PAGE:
ThingWorx: Data Gathering Solution for Joy Global
Joy Global's existing business processes required customers to work through an unstable legacy system to collect mass volumes of data. With inadequate processes and tools, field level analytics were not sufficient to properly inform business decisions.
ABB: Robot Saves Money and Time for US Custom Molding Company
Injection Technology (Itech) is a custom molder for a variety of clients that require precision plastic parts for such products as electric meter covers, dental appliance cases and spools. With 95 employees operating 23 molding machines in a 30,000 square foot plant, Itech wanted to reduce man hours and increase efficiency.
: A Cloud-based Machine Performance Assistant
Printing International is building pad printing machinery to print on all kinds of plastics, glass, ceramics, porcelain, on caps and closures, medical devices and pharmaceuticals. 4 Key Project Requirements: • Transparency on machine performance • Worldwide service network • Remote support, contractual availability • IT security
Silver Spring Networks: Smart Street Light Network (Copenhagen)
Key stakeholders are taking a comprehensive approach to rethinking smart city innovation. City leaders have collaborated through partnerships involving government, research institutions and solution providers. The Copenhagen Solutions Lab is one of the leading organizations at the forefront of this movement. By bringing together manufacturers with municipal buyers, the Copenhagen Solutions Lab has catalyzed the development and deployment of next-generation smart city innovations. Copenhagen is leveraging this unique approach to accelerate the implementation of smart city solutions. One of the primary focus areas is LED street lighting.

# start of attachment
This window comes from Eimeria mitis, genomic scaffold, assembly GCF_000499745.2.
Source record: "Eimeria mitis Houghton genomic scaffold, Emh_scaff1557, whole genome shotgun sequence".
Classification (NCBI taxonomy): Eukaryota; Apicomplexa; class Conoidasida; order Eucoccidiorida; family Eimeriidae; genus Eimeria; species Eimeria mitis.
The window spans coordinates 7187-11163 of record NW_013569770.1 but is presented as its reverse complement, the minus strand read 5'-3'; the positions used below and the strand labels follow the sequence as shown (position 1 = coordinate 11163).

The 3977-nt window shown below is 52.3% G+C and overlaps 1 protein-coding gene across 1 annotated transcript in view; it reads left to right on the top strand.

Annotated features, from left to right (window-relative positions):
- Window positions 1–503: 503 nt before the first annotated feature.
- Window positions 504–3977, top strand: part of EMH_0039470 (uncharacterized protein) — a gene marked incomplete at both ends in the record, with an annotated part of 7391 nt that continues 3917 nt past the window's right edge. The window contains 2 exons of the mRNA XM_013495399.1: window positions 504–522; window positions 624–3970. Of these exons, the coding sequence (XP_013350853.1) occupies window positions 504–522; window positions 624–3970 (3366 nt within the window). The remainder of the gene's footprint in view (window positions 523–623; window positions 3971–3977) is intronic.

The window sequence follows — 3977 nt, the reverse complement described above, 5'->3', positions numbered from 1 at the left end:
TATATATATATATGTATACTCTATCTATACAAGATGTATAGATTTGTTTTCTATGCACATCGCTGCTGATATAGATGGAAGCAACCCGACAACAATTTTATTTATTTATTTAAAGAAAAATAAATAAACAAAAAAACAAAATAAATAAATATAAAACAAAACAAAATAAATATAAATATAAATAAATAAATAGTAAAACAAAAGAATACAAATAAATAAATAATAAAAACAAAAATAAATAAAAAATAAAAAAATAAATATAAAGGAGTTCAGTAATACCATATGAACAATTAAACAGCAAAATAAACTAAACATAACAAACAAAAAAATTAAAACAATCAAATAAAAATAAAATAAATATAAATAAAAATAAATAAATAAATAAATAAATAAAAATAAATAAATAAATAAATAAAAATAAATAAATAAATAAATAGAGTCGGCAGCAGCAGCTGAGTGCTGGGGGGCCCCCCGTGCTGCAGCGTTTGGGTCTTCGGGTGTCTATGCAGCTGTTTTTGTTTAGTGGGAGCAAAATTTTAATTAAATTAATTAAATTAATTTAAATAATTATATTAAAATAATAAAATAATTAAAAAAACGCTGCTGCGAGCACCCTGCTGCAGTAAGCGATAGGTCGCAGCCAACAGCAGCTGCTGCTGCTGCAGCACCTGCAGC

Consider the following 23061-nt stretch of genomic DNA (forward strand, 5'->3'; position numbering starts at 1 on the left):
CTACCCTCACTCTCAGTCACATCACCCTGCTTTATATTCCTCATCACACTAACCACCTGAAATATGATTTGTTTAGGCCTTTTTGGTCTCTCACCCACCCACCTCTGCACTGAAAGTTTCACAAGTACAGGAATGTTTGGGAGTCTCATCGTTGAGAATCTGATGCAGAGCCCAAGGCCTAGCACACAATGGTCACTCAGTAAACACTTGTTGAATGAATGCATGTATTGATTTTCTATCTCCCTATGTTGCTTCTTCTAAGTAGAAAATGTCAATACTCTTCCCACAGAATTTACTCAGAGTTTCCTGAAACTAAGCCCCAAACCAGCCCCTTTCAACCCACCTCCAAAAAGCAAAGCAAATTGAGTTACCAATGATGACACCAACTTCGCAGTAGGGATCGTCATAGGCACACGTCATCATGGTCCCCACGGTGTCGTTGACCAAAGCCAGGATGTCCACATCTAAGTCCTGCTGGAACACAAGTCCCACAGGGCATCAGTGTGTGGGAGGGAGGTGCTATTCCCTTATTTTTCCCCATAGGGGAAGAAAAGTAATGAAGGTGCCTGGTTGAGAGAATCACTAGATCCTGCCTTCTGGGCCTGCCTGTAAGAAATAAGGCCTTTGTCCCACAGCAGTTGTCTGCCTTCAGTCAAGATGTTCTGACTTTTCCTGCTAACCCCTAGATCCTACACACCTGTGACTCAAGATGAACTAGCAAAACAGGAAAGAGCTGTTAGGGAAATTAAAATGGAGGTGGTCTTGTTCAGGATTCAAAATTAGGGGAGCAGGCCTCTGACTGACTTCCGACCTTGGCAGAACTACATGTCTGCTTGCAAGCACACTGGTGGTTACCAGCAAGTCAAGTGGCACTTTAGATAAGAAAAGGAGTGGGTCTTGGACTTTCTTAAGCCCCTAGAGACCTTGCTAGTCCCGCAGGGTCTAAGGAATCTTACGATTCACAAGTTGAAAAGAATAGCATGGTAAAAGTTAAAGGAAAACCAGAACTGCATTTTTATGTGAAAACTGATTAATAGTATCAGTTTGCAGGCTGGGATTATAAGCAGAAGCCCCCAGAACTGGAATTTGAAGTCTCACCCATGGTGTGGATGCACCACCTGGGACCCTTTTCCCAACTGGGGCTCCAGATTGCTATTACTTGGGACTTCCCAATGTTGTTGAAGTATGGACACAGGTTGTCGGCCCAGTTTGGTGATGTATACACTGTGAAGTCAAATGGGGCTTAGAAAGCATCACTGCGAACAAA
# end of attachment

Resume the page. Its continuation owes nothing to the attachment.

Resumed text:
Emerson: Refinery Saves Over $700,000 with Smart Wireless
One of the largest petroleum refineries in the world is equipped to refine various types of crude oil and manufacture various grades of fuel from motor gasoline to Aviation Turbine Fuel. Due to wear and tear, eight hydrogen valves in each refinery were leaking, and each cost $1800 per ton of hydrogen vented. The plant also had leakage on nearly 30 flare control hydrocarbon valves. The refinery wanted a continuous, online monitoring system that could catch leaks early, minimize hydrogen and hydrocarbon production losses, and improve safety for maintenance.
MOXA: Remote Wellhead Monitoring
Each wellhead was equipped with various sensors and meters that needed to be monitored and controlled from a central HMI, often miles away from the assets in the field. Redundant solar and wind generators were installed at each wellhead to support the electrical needs of the pumpstations, temperature meters, cameras, and cellular modules. In addition to asset management and remote control capabilities, data logging for remote surveillance and alarm notifications was a key demand from the customer. Terra Ferma’s solution needed to be power efficient, reliable, and capable of supporting high-bandwidth data-feeds. They needed a multi-link cellular connection to a central server that sustained reliable and redundant monitoring and control of flow meters, temperature sensors, power supply, and event-logging; including video and image files. This open-standard network needed to interface with the existing SCADA and proprietary network management software.
SparkCognition: Aircraft Predictive Maintenance and Workflow Optimization
First, aircraft manufacturer have trouble monitoring the health of aircraft systems with health prognostics and deliver predictive maintenance insights. Second, aircraft manufacturer wants a solution that can provide an in-context advisory and align job assignments to match technician experience and expertise.
Auvesy: New Business Models in Maintenance